This was a learning summer for me. I learned how one can see without having sight. I have watched blind navigators for years with awe and admiration, but it was something to experience it. Thank you Kate Crohan for that wonderful walk you took me on.

I learned recently that one can have huge ambitions and yet remain a balanced human being. Paul Massey wants to be mayor of New York city with every fiber of his being, and yet his family and friends remain paramount in his life.

I learned that it is possible to play competitive tennis well into your seventies. Lyn Herrick and Jane Coe battled it out in July in the women’s singles final with impressive grace and stamina on the court. Jim Guest and Dan Hogan, two men well into their seventies, played impressive matches in both singles and doubles in the August tournament.

For the 10th year I covered the tennis club and beach club meetings with pen in hand hoping for something interesting to report. Sadly, I learned once again that our club meetings are boring. Why? Because there are so many dedicated volunteers working behind the scenes to make both clubs work seamlessly. As we are learning in the age of Trump, good news does not make it to press.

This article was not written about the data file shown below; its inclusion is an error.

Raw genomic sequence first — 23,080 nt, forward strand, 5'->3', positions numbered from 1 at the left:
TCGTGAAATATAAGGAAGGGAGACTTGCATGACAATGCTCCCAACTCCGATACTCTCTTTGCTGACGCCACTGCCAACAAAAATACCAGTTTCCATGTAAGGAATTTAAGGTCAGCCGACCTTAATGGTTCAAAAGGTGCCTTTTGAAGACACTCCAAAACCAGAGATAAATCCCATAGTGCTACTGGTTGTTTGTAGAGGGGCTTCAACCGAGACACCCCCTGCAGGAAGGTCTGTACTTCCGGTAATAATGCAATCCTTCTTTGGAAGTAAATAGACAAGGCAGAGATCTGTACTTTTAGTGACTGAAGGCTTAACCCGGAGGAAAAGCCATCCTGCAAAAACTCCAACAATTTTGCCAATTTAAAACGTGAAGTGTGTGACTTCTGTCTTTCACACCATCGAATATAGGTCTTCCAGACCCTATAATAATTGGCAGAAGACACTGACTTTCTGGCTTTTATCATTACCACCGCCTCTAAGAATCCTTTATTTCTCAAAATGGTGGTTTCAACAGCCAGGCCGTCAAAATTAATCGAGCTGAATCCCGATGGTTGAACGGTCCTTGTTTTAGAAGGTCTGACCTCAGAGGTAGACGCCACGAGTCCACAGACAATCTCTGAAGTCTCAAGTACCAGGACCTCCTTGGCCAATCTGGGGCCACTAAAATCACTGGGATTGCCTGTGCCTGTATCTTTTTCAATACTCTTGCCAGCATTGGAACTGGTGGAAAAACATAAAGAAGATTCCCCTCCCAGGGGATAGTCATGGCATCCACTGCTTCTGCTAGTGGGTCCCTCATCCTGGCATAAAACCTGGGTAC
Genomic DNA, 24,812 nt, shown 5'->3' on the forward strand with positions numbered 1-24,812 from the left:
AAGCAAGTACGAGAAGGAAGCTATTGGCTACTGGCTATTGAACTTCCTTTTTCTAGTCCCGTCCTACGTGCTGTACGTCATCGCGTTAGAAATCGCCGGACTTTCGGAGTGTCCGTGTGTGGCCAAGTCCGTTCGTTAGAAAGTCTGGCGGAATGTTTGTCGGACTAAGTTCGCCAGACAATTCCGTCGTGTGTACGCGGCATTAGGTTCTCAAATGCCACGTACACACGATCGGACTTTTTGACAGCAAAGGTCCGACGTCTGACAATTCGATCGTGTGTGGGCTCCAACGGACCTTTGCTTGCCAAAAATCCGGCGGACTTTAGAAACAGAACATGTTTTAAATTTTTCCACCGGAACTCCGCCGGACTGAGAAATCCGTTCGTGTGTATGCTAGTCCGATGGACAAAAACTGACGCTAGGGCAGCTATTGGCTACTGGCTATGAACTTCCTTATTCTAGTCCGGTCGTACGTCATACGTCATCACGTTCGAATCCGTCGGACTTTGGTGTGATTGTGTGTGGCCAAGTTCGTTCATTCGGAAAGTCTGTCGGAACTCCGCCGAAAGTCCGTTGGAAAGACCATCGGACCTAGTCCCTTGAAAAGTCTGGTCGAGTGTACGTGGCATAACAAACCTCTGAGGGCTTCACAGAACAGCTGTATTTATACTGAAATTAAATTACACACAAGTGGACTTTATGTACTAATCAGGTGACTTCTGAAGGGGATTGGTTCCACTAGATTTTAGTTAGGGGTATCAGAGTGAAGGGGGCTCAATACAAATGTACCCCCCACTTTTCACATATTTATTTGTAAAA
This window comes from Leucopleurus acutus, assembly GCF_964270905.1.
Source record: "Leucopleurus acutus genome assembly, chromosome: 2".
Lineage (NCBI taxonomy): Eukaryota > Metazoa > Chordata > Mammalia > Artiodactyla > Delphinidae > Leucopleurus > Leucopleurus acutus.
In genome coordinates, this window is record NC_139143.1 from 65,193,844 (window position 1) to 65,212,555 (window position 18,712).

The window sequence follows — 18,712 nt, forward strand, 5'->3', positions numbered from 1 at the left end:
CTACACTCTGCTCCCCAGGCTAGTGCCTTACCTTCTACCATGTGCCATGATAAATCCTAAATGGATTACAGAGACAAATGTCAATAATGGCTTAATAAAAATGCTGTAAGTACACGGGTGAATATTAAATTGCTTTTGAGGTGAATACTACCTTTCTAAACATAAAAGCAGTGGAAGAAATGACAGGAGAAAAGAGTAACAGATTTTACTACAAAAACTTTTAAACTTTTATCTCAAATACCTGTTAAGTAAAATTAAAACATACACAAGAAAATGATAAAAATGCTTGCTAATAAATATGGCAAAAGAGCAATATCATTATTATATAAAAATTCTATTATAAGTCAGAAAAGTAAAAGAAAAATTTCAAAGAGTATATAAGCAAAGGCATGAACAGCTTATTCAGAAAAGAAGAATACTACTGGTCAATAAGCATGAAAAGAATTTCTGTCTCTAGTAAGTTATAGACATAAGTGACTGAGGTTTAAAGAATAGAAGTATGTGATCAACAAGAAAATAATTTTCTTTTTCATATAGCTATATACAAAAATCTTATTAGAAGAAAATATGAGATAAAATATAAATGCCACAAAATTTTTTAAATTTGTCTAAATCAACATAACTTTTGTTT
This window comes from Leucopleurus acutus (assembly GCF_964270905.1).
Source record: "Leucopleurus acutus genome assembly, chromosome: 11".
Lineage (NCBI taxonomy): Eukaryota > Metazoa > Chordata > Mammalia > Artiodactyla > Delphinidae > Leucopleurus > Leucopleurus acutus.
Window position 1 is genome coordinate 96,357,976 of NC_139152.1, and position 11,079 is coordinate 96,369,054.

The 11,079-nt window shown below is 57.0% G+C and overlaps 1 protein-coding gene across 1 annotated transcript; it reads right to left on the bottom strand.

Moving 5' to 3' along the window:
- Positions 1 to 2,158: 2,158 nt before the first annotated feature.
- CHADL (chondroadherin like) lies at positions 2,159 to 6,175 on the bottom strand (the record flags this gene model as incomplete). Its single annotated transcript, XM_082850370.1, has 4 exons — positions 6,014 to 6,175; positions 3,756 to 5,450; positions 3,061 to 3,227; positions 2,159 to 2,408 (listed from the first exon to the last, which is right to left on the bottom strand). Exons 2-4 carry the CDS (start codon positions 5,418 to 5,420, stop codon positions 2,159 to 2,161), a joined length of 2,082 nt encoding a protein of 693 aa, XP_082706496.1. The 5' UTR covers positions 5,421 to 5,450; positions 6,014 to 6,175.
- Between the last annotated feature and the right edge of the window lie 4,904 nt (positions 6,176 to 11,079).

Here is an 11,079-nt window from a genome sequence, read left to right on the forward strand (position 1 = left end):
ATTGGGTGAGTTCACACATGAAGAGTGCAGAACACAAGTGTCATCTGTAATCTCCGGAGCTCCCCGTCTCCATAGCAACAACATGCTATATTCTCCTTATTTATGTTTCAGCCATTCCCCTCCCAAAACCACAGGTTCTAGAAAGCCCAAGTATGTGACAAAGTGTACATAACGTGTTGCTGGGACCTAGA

I was inspired in talking with Jeff Traenkle about the eight East Choppers who flew for the navy in World War II. The thing that jumped out at me, however, was the role that chance plays in every human life. Graham Dripps was originally assigned to the ship Cythera. I would not be married to Lyn if Graham had sailed on Cythera because she was sunk by a German submarine 30 days after leaving port.

Kevin Grassa told me something I have long believed. If you need a little coaching on the name Grassa, Kevin and his wife Elaine purchased the home on East Chop Drive across from the lighthouse. According to Kevin, East Chop has pretty nifty kids. They partied for 10 years while the house was on the market and left no lasting damage.

Dick Sanford, the Connecticut baseball coach who took his team to play in Cuba, made me proud to be an American. Tad Hazelton, the Cathay Pacific pilot, and Dr. John Labis, the sports medicine radiologist from Houston, humbled me with their extensive knowledge of their professions. Finally, good old Sam Barnes reinforced for us all that genes matter. The Barnes Family art exhibit at Featherstone in late June was totally impressive.

What ties all this together? Simply the fact that we live in a very special community with a lot of interesting people. I am honored to tell their stories and plan to be back next summer with more of the same. For those of you leaving us after another East Chop summer, have a great winter. It would be nice to say and hurry back soon, but give us full-timers a few months. We relish the idea that in a few weeks we will be able to drive up Circuit avenue and find a parking space. Come January we will miss you!

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